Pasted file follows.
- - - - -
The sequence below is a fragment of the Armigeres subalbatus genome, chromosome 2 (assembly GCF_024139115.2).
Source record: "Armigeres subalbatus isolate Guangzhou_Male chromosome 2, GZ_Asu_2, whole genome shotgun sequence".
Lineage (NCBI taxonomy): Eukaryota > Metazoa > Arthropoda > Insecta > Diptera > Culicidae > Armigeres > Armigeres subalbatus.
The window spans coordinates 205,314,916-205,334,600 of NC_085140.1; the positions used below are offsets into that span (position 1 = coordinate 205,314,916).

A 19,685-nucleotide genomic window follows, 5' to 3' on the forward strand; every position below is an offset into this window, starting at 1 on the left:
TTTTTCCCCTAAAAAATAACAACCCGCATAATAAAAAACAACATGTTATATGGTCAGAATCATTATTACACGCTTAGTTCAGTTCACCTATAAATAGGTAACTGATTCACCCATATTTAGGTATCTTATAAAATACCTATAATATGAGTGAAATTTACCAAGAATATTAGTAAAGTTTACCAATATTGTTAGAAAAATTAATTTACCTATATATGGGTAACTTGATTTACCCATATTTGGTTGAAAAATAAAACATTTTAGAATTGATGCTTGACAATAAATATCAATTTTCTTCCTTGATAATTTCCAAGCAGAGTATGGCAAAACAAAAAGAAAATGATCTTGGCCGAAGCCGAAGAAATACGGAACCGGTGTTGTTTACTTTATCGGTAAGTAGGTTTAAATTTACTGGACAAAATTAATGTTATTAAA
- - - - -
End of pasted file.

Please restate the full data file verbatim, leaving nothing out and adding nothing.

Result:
The sequence below is a fragment of the Armigeres subalbatus genome, chromosome 2 (assembly GCF_024139115.2).
Source record: "Armigeres subalbatus isolate Guangzhou_Male chromosome 2, GZ_Asu_2, whole genome shotgun sequence".
Lineage (NCBI taxonomy): Eukaryota > Metazoa > Arthropoda > Insecta > Diptera > Culicidae > Armigeres > Armigeres subalbatus.
The window spans coordinates 205,314,916-205,334,600 of NC_085140.1; the positions used below are offsets into that span (position 1 = coordinate 205,314,916).

A 19,685-nucleotide genomic window follows, 5' to 3' on the forward strand; every position below is an offset into this window, starting at 1 on the left:
TTTTTCCCCTAAAAAATAACAACCCGCATAATAAAAAACAACATGTTATATGGTCAGAATCATTATTACACGCTTAGTTCAGTTCACCTATAAATAGGTAACTGATTCACCCATATTTAGGTATCTTATAAAATACCTATAATATGAGTGAAATTTACCAAGAATATTAGTAAAGTTTACCAATATTGTTAGAAAAATTAATTTACCTATATATGGGTAACTTGATTTACCCATATTTGGTTGAAAAATAAAACATTTTAGAATTGATGCTTGACAATAAATATCAATTTTCTTCCTTGATAATTTCCAAGCAGAGTATGGCAAAACAAAAAGAAAATGATCTTGGCCGAAGCCGAAGAAATACGGAACCGGTGTTGTTTACTTTATCGGTAAGTAGGTTTAAATTTACTGGACAAAATTAATGTTATTAAA